Displaying items by tag: presentation

On being a specialized generalist – Jasper Pauwels

Many language professionals will either argue in favour of diversifying your services or urge you to specialize in a specific niche. Few people actually talk about combing the two strategies, specializing in a few areas of expertise. Personally, I translate both legal documents and marketing copy, which is an unusual combination that occasionally raises eyebrows. During this presentation, I will explain how I diversified into these very different fields and why it works out for me. From a more general perspective, we will also discuss the pros and cons of diversification, specialization or choosing the middle ground.

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About the presenter

 Jasper Pauwels

Jasper Pauwels works as a full-time freelance translator, translating from English and French into Dutch for many clients across Europe. His translation and proofreading services cover a wide range of topics, with a strong focus on legal and marketing translations. He holds two degrees in translation from two different countries – a Bachelor of Translation from Zuyd University of Applied Sciences in Maastricht, the Netherlands, and a Master of Translation from the University of Antwerp, Belgium.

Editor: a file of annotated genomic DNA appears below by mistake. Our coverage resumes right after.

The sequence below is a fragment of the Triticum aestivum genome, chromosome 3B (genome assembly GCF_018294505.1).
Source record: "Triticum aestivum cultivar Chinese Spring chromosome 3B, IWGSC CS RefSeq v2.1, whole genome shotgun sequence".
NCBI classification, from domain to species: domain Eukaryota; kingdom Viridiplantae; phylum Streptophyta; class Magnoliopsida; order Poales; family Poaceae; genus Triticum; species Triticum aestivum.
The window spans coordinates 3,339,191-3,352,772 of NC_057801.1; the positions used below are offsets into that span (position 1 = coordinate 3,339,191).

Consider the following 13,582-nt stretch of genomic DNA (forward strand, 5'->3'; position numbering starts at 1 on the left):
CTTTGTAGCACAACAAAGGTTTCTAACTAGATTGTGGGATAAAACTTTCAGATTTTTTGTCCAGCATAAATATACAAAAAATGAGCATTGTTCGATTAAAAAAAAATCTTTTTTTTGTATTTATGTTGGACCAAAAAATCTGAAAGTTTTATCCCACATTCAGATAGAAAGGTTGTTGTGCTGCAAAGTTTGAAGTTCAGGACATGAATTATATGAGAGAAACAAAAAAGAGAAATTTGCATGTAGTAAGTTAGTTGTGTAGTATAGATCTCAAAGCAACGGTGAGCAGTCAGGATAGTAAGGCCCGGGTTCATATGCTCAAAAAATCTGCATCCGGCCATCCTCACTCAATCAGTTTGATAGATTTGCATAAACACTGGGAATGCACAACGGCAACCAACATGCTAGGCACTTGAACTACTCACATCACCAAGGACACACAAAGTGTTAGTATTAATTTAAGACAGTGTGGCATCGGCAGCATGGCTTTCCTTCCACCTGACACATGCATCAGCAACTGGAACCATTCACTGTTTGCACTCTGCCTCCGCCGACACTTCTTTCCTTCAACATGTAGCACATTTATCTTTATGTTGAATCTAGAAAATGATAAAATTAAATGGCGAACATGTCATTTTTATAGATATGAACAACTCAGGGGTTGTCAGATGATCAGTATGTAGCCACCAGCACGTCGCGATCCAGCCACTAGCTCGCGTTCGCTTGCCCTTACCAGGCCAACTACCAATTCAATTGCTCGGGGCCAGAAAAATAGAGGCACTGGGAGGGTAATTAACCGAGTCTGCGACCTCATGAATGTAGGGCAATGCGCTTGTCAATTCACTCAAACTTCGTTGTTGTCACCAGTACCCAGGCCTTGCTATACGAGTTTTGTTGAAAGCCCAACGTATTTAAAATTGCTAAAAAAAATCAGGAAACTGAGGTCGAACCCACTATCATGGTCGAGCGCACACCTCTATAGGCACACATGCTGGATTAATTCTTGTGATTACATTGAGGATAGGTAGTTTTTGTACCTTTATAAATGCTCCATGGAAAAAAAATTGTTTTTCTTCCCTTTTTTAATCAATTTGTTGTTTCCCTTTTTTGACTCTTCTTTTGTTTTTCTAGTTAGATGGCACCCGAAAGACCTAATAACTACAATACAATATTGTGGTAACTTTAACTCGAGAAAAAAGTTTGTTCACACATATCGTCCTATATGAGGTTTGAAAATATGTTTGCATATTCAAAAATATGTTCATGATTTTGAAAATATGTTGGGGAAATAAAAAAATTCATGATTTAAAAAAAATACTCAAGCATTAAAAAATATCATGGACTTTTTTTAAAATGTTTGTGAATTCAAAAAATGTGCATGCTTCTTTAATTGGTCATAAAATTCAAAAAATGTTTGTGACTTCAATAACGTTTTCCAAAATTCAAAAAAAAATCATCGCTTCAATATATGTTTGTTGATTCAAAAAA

Money management: why you should pay yourself a salary – Martina Abagnale

Freelancing means uncertainty, we have all heard that. It means not knowing how much money you’ll make each month, a pendulum between feeling the richest person in the world and wondering whether you can afford dinner. But does it really need to be that way? What if we paid ourselves a salary?

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About the presenter

 Martina Abagnale

Martina Abagnale is an English and Dutch into Italian translator based in Amsterdam, the Netherlands. After starting her career as a project manager at a translation agency, she became a freelance translator in 2019. She specializes in legal and financial texts,helping companies prepare their documents for legal use in Italy. She regularly organizes (virtual) events for beginner translators.

Personal branding: Lessons learnt through trial and (t)error – Anne Oosthuizen

Believing that there most definitely is such a thing as your ideal client, Anne has previously been approached to talk about personal branding by Leiden University and NGTV, and will now share with us her ‘lessons learnt through trial and (t)error.’

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About the presenter

 Anne Oosthuizen

Anne Oosthuizen is a Dutch-English translator and editor. She completed her BA English Language and Culture at the University of Amsterdam and the University of Otago in New Zealand, and graduated with honours from Leiden University, earning her an MA in Translation Studies. Anne has been a freelance book translator and academic editor for just over two years. This year, she was one of the lucky few awarded a grant for special-interest sample translation by the Dutch Foundation for Literature. In addition to translating literary and non-fiction prose, Anne’s super special nice is poetry and song translation.

Language skills in global times – Ellen Singer